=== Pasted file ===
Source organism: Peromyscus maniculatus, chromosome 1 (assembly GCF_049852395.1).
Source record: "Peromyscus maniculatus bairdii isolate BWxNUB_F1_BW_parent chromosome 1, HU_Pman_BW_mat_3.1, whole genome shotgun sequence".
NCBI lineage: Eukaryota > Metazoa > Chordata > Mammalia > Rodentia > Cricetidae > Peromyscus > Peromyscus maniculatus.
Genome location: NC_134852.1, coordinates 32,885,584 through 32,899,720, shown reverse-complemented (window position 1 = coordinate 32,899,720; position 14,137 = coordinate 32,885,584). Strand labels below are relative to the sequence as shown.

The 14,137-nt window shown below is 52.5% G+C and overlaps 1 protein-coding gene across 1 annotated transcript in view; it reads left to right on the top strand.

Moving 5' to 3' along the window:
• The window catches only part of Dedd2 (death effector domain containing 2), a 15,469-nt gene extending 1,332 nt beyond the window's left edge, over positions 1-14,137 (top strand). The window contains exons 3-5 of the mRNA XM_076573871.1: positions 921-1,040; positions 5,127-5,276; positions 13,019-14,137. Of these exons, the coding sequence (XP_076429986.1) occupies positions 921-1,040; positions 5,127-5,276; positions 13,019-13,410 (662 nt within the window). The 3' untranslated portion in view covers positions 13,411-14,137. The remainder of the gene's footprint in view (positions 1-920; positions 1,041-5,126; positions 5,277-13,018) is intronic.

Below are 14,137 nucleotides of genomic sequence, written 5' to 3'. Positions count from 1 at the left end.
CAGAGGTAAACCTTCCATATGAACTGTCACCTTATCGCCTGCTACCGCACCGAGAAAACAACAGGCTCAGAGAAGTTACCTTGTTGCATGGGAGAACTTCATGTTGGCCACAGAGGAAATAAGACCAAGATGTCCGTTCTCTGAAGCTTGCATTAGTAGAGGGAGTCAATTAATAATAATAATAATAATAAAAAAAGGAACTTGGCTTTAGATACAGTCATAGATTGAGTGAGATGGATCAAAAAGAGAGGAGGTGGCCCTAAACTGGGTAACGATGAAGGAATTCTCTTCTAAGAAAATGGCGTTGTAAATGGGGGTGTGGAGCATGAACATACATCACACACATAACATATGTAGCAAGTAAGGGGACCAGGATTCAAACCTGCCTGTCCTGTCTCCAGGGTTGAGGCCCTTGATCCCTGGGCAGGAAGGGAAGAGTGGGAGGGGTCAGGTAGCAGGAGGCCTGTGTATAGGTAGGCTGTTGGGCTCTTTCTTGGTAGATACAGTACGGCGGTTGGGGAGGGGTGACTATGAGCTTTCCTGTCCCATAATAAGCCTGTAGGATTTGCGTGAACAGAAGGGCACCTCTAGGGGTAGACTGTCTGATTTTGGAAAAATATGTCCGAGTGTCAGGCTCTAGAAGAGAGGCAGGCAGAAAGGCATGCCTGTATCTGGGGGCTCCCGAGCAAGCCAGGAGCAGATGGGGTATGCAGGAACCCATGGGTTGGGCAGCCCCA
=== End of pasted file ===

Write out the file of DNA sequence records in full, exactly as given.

Source organism: Peromyscus maniculatus, chromosome 1 (assembly GCF_049852395.1).
Source record: "Peromyscus maniculatus bairdii isolate BWxNUB_F1_BW_parent chromosome 1, HU_Pman_BW_mat_3.1, whole genome shotgun sequence".
NCBI lineage: Eukaryota > Metazoa > Chordata > Mammalia > Rodentia > Cricetidae > Peromyscus > Peromyscus maniculatus.
Genome location: NC_134852.1, coordinates 32,885,584 through 32,899,720, shown reverse-complemented (window position 1 = coordinate 32,899,720; position 14,137 = coordinate 32,885,584). Strand labels below are relative to the sequence as shown.

The 14,137-nt window shown below is 52.5% G+C and overlaps 1 protein-coding gene across 1 annotated transcript in view; it reads left to right on the top strand.

Moving 5' to 3' along the window:
• The window catches only part of Dedd2 (death effector domain containing 2), a 15,469-nt gene extending 1,332 nt beyond the window's left edge, over positions 1-14,137 (top strand). The window contains exons 3-5 of the mRNA XM_076573871.1: positions 921-1,040; positions 5,127-5,276; positions 13,019-14,137. Of these exons, the coding sequence (XP_076429986.1) occupies positions 921-1,040; positions 5,127-5,276; positions 13,019-13,410 (662 nt within the window). The 3' untranslated portion in view covers positions 13,411-14,137. The remainder of the gene's footprint in view (positions 1-920; positions 1,041-5,126; positions 5,277-13,018) is intronic.

Below are 14,137 nucleotides of genomic sequence, written 5' to 3'. Positions count from 1 at the left end.
CAGAGGTAAACCTTCCATATGAACTGTCACCTTATCGCCTGCTACCGCACCGAGAAAACAACAGGCTCAGAGAAGTTACCTTGTTGCATGGGAGAACTTCATGTTGGCCACAGAGGAAATAAGACCAAGATGTCCGTTCTCTGAAGCTTGCATTAGTAGAGGGAGTCAATTAATAATAATAATAATAATAAAAAAAGGAACTTGGCTTTAGATACAGTCATAGATTGAGTGAGATGGATCAAAAAGAGAGGAGGTGGCCCTAAACTGGGTAACGATGAAGGAATTCTCTTCTAAGAAAATGGCGTTGTAAATGGGGGTGTGGAGCATGAACATACATCACACACATAACATATGTAGCAAGTAAGGGGACCAGGATTCAAACCTGCCTGTCCTGTCTCCAGGGTTGAGGCCCTTGATCCCTGGGCAGGAAGGGAAGAGTGGGAGGGGTCAGGTAGCAGGAGGCCTGTGTATAGGTAGGCTGTTGGGCTCTTTCTTGGTAGATACAGTACGGCGGTTGGGGAGGGGTGACTATGAGCTTTCCTGTCCCATAATAAGCCTGTAGGATTTGCGTGAACAGAAGGGCACCTCTAGGGGTAGACTGTCTGATTTTGGAAAAATATGTCCGAGTGTCAGGCTCTAGAAGAGAGGCAGGCAGAAAGGCATGCCTGTATCTGGGGGCTCCCGAGCAAGCCAGGAGCAGATGGGGTATGCAGGAACCCATGGGTTGGGCAGCCCCA